Here is an excerpt from an interesting essay by David Bordwell, “Another Shaw Production: Anamorphic Adventures in Hong Kong”
“Shaws Launches ‘Action Era,’” read the headline in the October 1965 issue of Southern Screen, the studio’s publicity magazine. The story explained that the company was developing a new approach to the wuxia pian, the “film of heroic chivalry.” Films featuring knights errant and vigorous swordplay had been a mainstay of Chinese cinema since the silent era. During the 1950s Hong Kong’s Cantonese-language companies had found a ready audience for their fantasy wuxia pian. Here warriors both male and female battled monsters, sought hidden treasure, dabbled in black magic, and displayed astonishing fighting skills, including flying. Cantonese cinema also developed the kung-fu film, most prominently in the lengthy series centering on the martial artist Wong Fei-hung.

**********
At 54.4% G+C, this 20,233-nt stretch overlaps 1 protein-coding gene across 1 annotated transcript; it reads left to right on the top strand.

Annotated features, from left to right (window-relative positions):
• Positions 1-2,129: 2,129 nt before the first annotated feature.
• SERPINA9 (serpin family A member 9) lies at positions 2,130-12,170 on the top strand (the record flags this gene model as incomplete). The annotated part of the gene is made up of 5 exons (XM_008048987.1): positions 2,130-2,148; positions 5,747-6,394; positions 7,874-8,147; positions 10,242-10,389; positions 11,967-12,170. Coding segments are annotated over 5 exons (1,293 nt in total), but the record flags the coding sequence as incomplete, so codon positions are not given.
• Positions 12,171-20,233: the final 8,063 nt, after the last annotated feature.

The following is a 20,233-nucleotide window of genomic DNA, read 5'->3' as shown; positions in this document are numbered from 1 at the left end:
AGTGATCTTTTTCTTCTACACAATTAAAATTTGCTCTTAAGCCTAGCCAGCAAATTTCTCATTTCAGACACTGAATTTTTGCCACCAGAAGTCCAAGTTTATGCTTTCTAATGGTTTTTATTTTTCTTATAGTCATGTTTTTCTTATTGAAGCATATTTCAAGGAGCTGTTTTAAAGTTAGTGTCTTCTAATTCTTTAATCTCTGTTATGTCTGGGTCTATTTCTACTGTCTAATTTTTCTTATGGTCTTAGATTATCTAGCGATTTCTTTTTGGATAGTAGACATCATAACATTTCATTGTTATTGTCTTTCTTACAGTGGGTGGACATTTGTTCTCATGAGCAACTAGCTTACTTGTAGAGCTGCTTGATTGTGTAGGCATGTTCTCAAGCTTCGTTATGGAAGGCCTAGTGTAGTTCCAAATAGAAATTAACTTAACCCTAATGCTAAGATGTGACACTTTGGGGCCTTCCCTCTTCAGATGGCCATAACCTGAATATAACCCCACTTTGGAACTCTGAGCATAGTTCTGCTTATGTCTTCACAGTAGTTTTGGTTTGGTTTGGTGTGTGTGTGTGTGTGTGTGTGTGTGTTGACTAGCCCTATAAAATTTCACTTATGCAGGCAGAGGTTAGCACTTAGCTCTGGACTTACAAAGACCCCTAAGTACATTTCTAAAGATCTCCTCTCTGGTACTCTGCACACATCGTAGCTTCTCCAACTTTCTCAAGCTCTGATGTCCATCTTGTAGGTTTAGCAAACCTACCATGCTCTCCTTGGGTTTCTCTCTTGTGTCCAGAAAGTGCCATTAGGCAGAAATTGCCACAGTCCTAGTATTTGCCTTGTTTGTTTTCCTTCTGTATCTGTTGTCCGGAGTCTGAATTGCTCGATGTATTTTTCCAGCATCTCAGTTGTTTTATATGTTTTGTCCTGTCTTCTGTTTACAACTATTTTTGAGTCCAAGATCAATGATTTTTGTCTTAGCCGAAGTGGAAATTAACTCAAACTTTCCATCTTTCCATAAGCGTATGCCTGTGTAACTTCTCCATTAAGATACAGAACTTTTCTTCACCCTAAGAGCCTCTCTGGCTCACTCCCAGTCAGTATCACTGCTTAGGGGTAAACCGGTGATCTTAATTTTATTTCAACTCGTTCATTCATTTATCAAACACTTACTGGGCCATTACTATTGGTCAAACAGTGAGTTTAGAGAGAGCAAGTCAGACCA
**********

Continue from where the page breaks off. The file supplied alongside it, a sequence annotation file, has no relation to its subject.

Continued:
The essay is very interesting and insightful. For lovers of Hong Kong films, I think even scanning the photos and reading the text around them will be a lot of fun.